Biomimetic Bi-Pedal Humanoid: Design, Actuation, and Control Implementation with Focus on Robotic Legs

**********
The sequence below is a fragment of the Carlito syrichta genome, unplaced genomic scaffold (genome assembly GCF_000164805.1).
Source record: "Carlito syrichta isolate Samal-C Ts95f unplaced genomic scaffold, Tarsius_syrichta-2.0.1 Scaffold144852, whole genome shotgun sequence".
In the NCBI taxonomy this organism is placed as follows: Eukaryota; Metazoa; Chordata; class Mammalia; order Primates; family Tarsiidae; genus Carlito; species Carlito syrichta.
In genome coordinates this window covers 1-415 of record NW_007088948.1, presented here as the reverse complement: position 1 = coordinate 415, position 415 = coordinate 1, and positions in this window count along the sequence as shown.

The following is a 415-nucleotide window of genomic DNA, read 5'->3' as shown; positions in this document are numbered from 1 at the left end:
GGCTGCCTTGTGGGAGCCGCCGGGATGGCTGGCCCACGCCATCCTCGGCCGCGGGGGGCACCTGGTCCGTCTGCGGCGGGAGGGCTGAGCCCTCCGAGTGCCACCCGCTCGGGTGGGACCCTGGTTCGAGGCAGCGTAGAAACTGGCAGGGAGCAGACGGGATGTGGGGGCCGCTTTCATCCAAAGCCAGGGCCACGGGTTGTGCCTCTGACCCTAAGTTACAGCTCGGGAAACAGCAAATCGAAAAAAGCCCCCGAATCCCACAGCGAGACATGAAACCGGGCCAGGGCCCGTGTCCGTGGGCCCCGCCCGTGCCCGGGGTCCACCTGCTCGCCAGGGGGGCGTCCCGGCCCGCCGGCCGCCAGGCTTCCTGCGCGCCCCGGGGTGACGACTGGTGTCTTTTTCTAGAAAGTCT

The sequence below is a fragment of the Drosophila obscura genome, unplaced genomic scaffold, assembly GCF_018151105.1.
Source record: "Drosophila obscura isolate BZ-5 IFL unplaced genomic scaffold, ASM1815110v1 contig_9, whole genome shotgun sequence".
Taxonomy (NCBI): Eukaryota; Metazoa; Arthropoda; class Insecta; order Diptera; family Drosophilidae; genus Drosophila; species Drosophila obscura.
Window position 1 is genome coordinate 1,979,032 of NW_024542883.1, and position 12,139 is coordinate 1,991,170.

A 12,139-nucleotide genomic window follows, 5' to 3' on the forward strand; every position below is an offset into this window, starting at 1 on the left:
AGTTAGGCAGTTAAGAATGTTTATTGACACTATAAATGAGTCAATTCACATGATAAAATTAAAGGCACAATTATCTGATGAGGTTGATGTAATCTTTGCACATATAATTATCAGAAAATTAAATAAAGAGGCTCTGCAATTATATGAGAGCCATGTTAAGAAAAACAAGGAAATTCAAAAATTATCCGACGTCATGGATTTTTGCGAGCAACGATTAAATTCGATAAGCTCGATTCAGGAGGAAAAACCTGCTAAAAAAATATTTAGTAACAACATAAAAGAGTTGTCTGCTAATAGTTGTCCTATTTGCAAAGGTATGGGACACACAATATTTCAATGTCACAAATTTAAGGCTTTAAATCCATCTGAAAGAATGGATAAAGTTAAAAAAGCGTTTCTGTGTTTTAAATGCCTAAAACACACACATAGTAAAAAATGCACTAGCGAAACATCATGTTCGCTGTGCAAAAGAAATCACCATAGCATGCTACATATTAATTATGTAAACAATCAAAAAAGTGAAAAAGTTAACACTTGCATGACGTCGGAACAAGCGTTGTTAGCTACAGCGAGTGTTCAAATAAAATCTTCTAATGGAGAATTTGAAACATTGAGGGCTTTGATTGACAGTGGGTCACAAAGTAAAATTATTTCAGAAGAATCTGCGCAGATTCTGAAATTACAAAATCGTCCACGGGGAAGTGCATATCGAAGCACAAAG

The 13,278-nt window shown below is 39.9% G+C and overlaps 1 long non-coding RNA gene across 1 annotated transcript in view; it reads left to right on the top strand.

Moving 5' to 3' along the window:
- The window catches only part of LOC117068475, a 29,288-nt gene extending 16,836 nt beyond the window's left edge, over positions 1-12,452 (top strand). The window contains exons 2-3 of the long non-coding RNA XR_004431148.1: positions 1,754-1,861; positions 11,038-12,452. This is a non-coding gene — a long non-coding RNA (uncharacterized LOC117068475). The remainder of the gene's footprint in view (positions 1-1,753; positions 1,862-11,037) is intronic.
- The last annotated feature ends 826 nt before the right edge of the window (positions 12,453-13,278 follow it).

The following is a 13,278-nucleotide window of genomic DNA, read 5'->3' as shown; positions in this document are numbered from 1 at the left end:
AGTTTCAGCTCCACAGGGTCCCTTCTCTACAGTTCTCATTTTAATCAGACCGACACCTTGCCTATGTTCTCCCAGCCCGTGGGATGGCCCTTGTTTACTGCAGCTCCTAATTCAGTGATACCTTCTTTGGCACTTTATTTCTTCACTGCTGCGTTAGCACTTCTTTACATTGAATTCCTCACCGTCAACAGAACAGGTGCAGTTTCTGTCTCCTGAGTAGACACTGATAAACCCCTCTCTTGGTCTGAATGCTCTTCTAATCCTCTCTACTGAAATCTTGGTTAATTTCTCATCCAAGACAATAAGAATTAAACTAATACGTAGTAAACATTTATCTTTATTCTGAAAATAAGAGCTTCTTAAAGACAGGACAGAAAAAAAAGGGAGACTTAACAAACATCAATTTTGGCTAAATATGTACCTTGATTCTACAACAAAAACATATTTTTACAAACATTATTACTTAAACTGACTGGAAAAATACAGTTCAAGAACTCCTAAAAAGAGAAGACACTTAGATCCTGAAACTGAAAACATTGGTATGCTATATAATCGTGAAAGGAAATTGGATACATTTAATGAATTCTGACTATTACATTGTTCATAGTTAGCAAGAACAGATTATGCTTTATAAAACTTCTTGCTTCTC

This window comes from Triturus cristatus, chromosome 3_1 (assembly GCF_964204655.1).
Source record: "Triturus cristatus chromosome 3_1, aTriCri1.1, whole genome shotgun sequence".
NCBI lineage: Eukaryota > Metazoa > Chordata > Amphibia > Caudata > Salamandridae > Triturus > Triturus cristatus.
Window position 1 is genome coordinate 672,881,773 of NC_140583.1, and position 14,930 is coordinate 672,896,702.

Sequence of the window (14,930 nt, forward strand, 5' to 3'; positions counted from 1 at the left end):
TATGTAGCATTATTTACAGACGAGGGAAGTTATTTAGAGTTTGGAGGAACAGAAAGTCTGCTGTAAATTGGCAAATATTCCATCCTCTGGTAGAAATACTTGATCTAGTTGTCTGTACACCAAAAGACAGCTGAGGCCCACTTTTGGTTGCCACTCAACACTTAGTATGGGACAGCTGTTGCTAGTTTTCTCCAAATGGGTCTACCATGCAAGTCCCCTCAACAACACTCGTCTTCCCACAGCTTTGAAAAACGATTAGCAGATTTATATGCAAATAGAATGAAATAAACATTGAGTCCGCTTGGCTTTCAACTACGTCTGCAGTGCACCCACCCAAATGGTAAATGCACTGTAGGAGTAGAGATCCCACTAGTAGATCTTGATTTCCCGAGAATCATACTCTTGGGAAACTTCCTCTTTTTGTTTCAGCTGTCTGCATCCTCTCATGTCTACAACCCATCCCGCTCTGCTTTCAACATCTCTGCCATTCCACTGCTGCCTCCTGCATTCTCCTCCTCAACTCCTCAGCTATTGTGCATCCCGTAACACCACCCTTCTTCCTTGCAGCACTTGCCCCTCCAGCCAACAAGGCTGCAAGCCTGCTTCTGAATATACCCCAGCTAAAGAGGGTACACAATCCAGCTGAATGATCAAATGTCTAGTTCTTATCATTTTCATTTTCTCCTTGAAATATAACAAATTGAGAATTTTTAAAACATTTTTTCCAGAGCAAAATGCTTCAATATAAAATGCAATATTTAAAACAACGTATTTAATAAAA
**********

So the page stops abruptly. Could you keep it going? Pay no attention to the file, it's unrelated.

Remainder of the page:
The advancements made in technology over the past several decades have brought the field of humanoid robotics closer to integration into the everyday lives of humans. Despite these advances, the cost of these systems consistently remains high, thus limiting the environments in which these robots can be deployed. In this thesis, a pair of low-cost, bio-mimetic legs for a humanoid robot was developed with 12 degrees of freedom: three at the hip, one at the knee, and two at the ankle. Prior to developing the robot, a survey of the human-sized robotic legs released from 2006-2012 was conducted. The analysis included a summary of the key performance metrics and trends in series of human-sized robots. Recommendations were developed for future data reporting that will allow improved comparison of different prototypes. The design of the new robotic legs in this thesis utilized human anatomy data to devise performance parameters and select actuators. The developed system was able to achieve comparable ROM, size, weight, and torque to a six-foot tall human. Position and zero-moment point sensors were integrated for use in balancing, and a control architecture was developed. A model of the leg dynamics was created for designing balancing and walking algorithms. In addition, hydraulic actuators were evaluated for use in humanoid robotics, and testing was conducted in order to create a position control methodology. Finally, a predictive deadband controller was designed that was able to achieve accuracy of less than one degree using a valve with slow switching speed.